These commonly available mobile applications may offer a degree of security, however are typically not able to communicate with users of MCPTT, leading to operational inefficiency. One of the solutions for users not using MCPTT on a day-to-day basis is to adopt technologies that include Mikey-Sakke and are capable of communicating with each other in a secure way.
Secure Chorus, in collaboration with its industry members, is developing interoperability standards that respond to an extensive set of enterprise and Government requirements. As with MCPTT, its interoperability standards have selected Mikey-Sakke as the underlying cryptography standard.
Unlike users of many consumer-focused mobile applications, users of products that include Mikey-Sakke and Secure Chorus’ interoperability standards are able to communicate securely with one another. This ensures secure data communication and processing within the security perimeter of an organisation and beyond, including potential worldwide geographical scope.
Unlike the MCPTT standards, Secure Chorus’ interoperability standards were written to enable the development of a wide variety of products for capability suited to a broad range of modern use cases across industries. Facilitated by the fact that Secure Chorus’ interoperability uses the same cryptography standards as the MCPTT standards and is auditable, there is now a much lower bar to providing assured interoperability between Mission-Critical public safety networks and solutions that have adopted Secure Chorus’ interoperability standards, with potential gains for all. User groups therefore have the opportunity to securely communicate with public safety network users, should they have this requirement.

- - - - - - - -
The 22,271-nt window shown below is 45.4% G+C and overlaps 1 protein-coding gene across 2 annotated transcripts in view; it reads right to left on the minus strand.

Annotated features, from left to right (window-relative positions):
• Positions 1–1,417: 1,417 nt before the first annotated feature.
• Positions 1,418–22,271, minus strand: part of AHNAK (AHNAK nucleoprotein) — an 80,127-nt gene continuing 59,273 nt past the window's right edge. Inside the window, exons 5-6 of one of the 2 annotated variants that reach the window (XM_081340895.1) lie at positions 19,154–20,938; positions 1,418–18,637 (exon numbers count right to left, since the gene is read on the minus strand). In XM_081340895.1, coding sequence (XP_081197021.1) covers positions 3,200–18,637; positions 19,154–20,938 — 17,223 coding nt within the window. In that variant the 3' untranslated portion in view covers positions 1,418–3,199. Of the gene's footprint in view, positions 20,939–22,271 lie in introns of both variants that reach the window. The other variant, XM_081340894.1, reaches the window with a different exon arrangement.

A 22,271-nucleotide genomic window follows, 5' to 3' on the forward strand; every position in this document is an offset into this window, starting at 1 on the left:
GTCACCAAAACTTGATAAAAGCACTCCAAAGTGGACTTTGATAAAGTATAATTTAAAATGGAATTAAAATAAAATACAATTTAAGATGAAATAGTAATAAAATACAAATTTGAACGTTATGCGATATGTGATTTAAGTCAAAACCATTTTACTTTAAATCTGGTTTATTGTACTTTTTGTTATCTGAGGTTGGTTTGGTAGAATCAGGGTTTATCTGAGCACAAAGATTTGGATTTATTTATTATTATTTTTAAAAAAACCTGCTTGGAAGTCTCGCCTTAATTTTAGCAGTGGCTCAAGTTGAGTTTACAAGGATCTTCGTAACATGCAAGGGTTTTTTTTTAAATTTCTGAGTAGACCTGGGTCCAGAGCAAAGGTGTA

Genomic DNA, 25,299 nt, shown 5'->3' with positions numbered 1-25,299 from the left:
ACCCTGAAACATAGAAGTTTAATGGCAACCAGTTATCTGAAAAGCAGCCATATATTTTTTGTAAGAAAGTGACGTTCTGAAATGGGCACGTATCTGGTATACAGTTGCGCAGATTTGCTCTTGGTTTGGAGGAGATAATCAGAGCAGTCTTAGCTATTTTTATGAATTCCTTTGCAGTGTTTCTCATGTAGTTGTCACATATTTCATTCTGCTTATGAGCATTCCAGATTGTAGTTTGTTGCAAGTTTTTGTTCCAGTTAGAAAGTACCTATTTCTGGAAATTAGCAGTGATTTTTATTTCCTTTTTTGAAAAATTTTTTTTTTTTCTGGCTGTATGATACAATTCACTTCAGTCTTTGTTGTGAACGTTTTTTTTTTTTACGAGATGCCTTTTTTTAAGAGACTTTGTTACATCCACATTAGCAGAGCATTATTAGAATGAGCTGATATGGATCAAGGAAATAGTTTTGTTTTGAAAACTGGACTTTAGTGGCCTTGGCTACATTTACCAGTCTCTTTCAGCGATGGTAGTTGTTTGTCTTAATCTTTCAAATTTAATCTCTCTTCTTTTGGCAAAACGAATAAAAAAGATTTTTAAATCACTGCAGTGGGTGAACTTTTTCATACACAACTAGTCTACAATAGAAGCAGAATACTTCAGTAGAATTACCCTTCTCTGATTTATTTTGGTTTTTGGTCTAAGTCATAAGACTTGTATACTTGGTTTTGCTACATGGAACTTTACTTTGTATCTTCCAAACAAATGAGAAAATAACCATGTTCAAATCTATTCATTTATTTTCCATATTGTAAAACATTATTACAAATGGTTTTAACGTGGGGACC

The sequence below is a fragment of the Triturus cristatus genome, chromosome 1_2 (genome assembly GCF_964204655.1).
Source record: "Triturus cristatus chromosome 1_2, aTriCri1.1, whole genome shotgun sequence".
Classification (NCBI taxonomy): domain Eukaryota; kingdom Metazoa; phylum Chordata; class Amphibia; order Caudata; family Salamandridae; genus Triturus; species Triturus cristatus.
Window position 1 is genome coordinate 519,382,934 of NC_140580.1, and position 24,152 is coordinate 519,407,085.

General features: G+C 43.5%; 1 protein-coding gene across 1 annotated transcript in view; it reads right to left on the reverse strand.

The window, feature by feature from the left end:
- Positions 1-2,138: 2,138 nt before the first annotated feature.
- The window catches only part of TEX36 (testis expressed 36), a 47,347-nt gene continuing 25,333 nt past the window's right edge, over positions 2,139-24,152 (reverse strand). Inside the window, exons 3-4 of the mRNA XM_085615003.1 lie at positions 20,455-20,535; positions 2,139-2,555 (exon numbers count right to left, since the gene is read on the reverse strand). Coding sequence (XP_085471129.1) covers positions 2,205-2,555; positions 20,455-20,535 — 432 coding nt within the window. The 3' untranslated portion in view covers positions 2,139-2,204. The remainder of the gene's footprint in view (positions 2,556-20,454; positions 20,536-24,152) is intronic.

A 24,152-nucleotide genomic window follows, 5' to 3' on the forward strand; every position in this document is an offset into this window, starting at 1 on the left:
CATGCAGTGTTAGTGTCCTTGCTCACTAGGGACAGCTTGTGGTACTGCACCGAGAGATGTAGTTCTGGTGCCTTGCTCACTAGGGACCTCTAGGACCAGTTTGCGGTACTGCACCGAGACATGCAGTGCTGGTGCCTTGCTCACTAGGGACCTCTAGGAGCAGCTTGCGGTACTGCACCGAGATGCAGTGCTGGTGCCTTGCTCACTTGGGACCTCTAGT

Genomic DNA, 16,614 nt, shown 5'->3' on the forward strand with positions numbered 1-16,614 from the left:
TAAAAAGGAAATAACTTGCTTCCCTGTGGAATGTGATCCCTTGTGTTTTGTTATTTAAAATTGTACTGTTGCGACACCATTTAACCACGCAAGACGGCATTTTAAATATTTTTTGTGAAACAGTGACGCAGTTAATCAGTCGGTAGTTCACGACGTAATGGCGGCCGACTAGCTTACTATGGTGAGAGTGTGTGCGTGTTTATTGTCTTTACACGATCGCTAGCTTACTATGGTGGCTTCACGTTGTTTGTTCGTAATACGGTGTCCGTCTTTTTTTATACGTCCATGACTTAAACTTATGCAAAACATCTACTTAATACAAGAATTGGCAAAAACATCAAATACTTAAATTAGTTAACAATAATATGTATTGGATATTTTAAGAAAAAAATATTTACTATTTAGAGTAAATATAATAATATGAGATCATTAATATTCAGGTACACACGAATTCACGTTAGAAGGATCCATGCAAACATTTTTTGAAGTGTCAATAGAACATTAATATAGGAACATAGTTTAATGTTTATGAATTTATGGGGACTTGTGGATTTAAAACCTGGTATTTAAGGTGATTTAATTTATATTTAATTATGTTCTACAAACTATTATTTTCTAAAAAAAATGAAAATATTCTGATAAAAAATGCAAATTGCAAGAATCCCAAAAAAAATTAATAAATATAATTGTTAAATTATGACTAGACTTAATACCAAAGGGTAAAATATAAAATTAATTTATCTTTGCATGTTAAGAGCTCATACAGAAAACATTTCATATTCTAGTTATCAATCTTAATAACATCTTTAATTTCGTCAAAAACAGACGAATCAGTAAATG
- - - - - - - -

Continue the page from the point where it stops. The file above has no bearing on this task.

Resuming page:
Multimedia communication technology products developed according to Secure Chorus’ interoperability standards have other added benefits conferred by their inclusion of Mikey-Sakke. They are highly scalable, requiring no prior setup between users or distribution of user certificates. They are also highly flexible, supporting real-time communications (voice), conference calls, and deferred delivery (messaging and voicemail).

Roderick Hodgson, Director – Secure Chorus, is a technologist and innovation strategist with oversight of all technology aspects of Secure Chorus, including technical management, setting technical strategy and representing the technology externally. Throughout his career he has defined, developed and delivered disruptive products in video streaming, telecoms, cyber security, IoT and Big Data for many organisations.